We had a guest lecturer in OT last week; a gentleman whose dissertation was on Qohelet, which is the Hebrew name for the Book most of us know as Ecclesiastes. (I tell you these things, my lambs, so that you can also be wicked cool if you ever find yourself in seminary, and say things like; “I was thumbing through Qohelet yesterday, and had to wonder at the extent of Hellenistic influence on the assertion that self-indulgence is, at its core, an act of futility.” You are welcome.)
Ecclesiastes is a confounding book, full of contrasts and contradictions. It also, however, contains exquisite language and imagery, and some very memorable lines. The one most of us know is some version of Ecc. 8:15: So I commend enjoyment, for there is nothing better for people under the sun than to eat, and drink, and enjoy themselves… (“Eat, drink and be merry” is in both the Gospel of Luke and the Book of Tobit, and while those words are not found as such in Ecclesiastes, certainly the sentiment is much the same).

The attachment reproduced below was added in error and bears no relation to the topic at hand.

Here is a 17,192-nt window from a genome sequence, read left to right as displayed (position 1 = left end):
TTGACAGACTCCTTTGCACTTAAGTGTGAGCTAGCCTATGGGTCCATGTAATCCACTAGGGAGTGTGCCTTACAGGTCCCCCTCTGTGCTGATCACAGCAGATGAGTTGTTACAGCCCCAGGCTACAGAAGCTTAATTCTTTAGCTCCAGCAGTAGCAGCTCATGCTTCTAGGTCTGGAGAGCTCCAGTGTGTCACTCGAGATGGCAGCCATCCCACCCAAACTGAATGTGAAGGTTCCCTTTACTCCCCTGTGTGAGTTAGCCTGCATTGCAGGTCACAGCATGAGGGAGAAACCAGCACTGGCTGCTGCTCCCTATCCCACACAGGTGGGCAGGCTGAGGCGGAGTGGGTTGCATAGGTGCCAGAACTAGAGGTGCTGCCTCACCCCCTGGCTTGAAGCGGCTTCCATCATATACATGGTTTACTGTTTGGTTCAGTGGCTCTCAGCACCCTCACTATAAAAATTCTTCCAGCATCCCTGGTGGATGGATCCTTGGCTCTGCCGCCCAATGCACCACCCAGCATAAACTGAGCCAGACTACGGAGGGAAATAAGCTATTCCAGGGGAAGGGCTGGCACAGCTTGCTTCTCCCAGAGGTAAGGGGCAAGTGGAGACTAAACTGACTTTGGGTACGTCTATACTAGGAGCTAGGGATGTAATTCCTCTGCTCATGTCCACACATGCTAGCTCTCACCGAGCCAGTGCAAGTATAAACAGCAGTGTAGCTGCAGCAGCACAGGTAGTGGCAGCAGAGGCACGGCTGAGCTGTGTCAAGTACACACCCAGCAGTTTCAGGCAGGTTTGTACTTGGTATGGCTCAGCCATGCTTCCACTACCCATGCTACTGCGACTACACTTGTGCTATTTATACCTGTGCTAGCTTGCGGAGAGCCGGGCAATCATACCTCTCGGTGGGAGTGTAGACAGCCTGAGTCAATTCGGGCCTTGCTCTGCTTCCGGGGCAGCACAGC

If you are a Byrds fan — and I’m assuming you are, because in addition to being so gorgeous, you are also very wise — then you also know Ecc. 3: 1-8: For everything there is a season, and a time for every matter under heaven: a time to be born, and a time to die; a time to plant, and a time to pluck up what is planted; a time to kill, and a time to heal; a time to break down, and a time to build up; a time to weep, and a time to laugh; a time to mourn, and a time to dance; a time to throw away stones, and a time to gather stones together; a time to embrace, and a time to refrain from embracing; a time to seek, and a time to lose; a time to keep, and a time to throw away; a time to tear, and a time to sew; time to keep silence, and a time to speak; a time to love, and a time to hate; a time for war, and a time for peace.